Big Data for planning

By Author  |  Published: 10th Nov 2017  12:55 amUpdated: 11th Nov 2017  2:46 pm
Big Data
Efficiencies in traffic management, water storage, air-cooling and heating systems will improve.

According to infrastructuretoday, Digital India will be considered as a fulcrum for development of Smart Cities. Through its tripartite objective of creating digital infrastructure, timely delivery of digital services on demand, and digital empowerment of citizens, the Digital India programme builds the digital backbone of Smart Cities across the country.

What is the role of technology in Smart Cities Mission?

As per a paper published by International Journal of Science and Research (IJSR), currently, 31 per cent of India’s population lives in cities. These cities also generate 63 per cent of the nation’s economic activity. These numbers are rapidly increasing, with almost half of India’s population projected to live in its cities by 2030. To accommodate the needs of this growing citizenry, India must rebuild or refurbish its existing cities, especially the ones that are selected to be a part of Smart Cities Mission. While doing so, it must weave in the latest and greatest advancements in technology into its blueprints for cities. That includes those in Artificial Intelligence, Machine-to-machine communication and Big Data Analytics.

How does Big Data help?

Big Data is the term given to large volumes of structured and unstructured data that can no longer be processed by traditional databases. The Digital India programme will see to it that the cities of the future will have digital infrastructure that can store yottabytes of data. Most of it would be unstructured and that is where Big Data analytics comes in. It uses advanced techniques like predictive modeling, text analytics, machine learning, forecasting and statistical analysis to reveal hidden patterns, unknown correlations and other important information that aid decision-making.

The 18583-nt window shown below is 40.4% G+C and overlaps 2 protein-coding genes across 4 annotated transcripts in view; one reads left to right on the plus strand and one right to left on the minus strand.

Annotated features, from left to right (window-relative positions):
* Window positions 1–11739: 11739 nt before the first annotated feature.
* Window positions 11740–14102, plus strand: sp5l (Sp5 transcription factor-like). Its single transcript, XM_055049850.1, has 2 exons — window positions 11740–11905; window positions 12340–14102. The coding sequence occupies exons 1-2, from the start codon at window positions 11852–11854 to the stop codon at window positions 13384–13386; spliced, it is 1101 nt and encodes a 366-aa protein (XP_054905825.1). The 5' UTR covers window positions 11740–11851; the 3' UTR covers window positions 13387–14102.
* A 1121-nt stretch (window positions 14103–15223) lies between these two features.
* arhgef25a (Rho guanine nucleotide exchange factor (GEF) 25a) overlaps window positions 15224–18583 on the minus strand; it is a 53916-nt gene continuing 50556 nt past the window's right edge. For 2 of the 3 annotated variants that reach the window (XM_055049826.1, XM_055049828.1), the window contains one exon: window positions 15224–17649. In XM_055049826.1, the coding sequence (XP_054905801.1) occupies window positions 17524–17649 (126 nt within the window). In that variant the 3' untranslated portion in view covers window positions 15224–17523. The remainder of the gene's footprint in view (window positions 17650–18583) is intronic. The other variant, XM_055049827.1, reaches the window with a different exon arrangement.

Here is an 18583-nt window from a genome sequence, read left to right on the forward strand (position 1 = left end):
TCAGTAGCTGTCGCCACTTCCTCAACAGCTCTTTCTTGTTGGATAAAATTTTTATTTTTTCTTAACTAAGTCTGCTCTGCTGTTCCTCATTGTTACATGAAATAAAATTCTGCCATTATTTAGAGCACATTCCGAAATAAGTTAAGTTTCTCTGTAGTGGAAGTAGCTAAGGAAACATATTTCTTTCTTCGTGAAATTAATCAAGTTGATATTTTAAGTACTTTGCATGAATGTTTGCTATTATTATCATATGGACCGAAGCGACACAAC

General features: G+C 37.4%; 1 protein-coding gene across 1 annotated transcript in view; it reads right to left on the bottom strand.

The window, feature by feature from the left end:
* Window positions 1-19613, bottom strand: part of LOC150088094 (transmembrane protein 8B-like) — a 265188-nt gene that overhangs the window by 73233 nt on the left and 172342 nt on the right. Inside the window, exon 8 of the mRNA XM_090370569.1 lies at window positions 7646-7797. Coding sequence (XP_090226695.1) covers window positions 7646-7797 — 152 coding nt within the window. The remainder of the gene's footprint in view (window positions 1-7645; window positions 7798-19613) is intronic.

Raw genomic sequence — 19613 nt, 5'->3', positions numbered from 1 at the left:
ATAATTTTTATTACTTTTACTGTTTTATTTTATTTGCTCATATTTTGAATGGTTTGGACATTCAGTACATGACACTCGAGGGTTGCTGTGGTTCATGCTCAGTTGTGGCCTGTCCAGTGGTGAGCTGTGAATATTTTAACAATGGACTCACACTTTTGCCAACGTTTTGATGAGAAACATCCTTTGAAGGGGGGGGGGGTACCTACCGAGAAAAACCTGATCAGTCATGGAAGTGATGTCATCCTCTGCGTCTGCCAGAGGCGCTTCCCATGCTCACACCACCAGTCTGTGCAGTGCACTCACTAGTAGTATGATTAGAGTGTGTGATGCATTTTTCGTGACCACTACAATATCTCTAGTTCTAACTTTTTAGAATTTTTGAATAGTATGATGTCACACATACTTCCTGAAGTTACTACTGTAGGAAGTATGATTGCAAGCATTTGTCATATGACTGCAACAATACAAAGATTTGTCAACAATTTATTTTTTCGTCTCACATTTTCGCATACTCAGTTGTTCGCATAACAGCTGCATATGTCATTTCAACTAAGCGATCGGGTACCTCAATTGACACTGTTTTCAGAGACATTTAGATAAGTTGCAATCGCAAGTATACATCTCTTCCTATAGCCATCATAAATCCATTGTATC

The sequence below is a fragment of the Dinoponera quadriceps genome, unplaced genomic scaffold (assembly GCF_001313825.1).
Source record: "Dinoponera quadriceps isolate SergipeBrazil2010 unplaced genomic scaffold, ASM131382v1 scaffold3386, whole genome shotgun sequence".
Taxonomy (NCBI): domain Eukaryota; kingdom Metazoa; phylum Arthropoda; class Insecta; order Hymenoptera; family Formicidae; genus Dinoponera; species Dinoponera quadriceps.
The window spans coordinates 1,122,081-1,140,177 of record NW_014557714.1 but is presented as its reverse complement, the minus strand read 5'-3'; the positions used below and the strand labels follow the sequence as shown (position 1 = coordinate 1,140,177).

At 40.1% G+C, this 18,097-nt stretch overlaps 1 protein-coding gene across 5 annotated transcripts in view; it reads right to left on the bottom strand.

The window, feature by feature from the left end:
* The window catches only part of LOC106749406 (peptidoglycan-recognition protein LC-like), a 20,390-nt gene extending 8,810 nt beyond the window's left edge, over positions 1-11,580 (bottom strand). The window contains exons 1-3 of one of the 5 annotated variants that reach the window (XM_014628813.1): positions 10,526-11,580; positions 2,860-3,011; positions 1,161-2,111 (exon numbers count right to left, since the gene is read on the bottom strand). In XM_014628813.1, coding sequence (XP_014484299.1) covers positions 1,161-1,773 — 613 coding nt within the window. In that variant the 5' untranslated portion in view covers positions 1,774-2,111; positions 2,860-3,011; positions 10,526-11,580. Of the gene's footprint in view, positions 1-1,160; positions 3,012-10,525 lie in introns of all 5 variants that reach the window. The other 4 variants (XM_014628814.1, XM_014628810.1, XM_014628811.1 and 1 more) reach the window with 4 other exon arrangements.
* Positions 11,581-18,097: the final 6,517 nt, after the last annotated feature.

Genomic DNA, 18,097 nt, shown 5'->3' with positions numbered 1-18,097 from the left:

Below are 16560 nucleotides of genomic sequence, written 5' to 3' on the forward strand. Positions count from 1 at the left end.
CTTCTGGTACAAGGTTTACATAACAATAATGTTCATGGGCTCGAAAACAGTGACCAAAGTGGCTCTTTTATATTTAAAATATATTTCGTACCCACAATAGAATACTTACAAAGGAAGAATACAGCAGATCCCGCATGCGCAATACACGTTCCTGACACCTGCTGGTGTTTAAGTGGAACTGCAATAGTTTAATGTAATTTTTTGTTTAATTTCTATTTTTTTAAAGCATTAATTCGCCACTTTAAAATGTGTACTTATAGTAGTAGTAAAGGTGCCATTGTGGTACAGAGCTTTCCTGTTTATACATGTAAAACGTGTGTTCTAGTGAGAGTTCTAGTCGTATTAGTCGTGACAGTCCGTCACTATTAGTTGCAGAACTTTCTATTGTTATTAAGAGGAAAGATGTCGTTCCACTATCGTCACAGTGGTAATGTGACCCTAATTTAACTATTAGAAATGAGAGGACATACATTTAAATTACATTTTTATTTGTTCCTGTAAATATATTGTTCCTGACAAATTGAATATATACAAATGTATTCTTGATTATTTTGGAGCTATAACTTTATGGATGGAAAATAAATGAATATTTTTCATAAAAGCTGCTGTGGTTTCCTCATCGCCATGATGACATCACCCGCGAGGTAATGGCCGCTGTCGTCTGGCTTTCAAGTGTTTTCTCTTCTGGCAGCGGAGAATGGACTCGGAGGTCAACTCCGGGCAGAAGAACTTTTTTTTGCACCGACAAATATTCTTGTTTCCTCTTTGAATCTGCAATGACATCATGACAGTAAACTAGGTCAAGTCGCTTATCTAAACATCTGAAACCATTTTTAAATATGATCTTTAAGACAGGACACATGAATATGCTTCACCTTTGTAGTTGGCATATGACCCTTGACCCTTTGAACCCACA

Let’s look at some of the use cases of Big Data Analytics in Smart Cities according to IJSR:

Smart Grid Efficiencies : A Smart Grid is an electricity network based on digital technology that is use to supply electricity to consumers. Each device on the grid can have sensors to gather data – power meters, voltage sensors, fault detectors, to name a few. It uses Big Data for monitoring, and analysis within the supply chain to help reduce energy consumption and maximize the transparency of the energy supply chain. Let’s look at a few efficiencies created by Big Data :

Outage management: The smart grid directly reports outages and documents its recovery in real-time.

Forecasting based on seasonality: Patterns of consumption of energy can be gleaned from the data to understand where and when the consumption will be high and when it would be low.

Asset management: Big Data Analytics can predict how distribution grid assets are about to fail and helps in determining how costly or dangerous those breakdowns are going to be.

Mobile workforce management: Systems on the smart grid can be monitored in real-time to identify the location of the fault and thus mobilise workforce accordingly.

Behavioural analytics of the consumers: The consumption patterns of the consumers can be analyzed according to time, place and utility plan. Thus Big data provides data on consumer behaviour touted to be the holy grail of profitable businesses.

Traffic congestion management : By 2050, the urban areas in India are expected to grow by 404 million people.. Rapid urbanisation is concern in India as it is causing traffic congestion. One of the key elements of the plan of Smart Cities is the ability to implement Intelligent Transport Systems (ITS) to deliver city wide mobility services. A proper congestion management plan factors in ever-exploding vehicle population on the road, geometry of the city roads and travel needs of citizens. For this, data is collected from sensors on signals, GPS trackers, social media posts, mobile phones and cameras. Let’s look at a few efficiencies created by Big Data :

Reduces accidents: Traffic department can predict where congestion is likely to be high and warn the commuters who take a detour and avoid congestion-related accidents.

Future trends: Combining historical data with real-time data, the congestion patterns across time and place can be arrived at using predictive analytics.

Pattern of traffic and behaviour: Big Data Analytics can help in analysis of the historical data to gain understanding of patterns of behaviour of traffic and road incidents.

What’s the big picture ?

Both, Big data usage and smart cities are still novel in application if not in concept. With the cities leaving such a huge digital footprint, especially with data coming in from Internet of Things networks, Big Data is likely to emerge as the most important technology that collects, analyzes and predicts consumer behaviour over and above creating efficiencies in areas like smart traffic management, smart water storage, air-cooling and heating systems and smart waste management. The case for Big Data has never been bigger.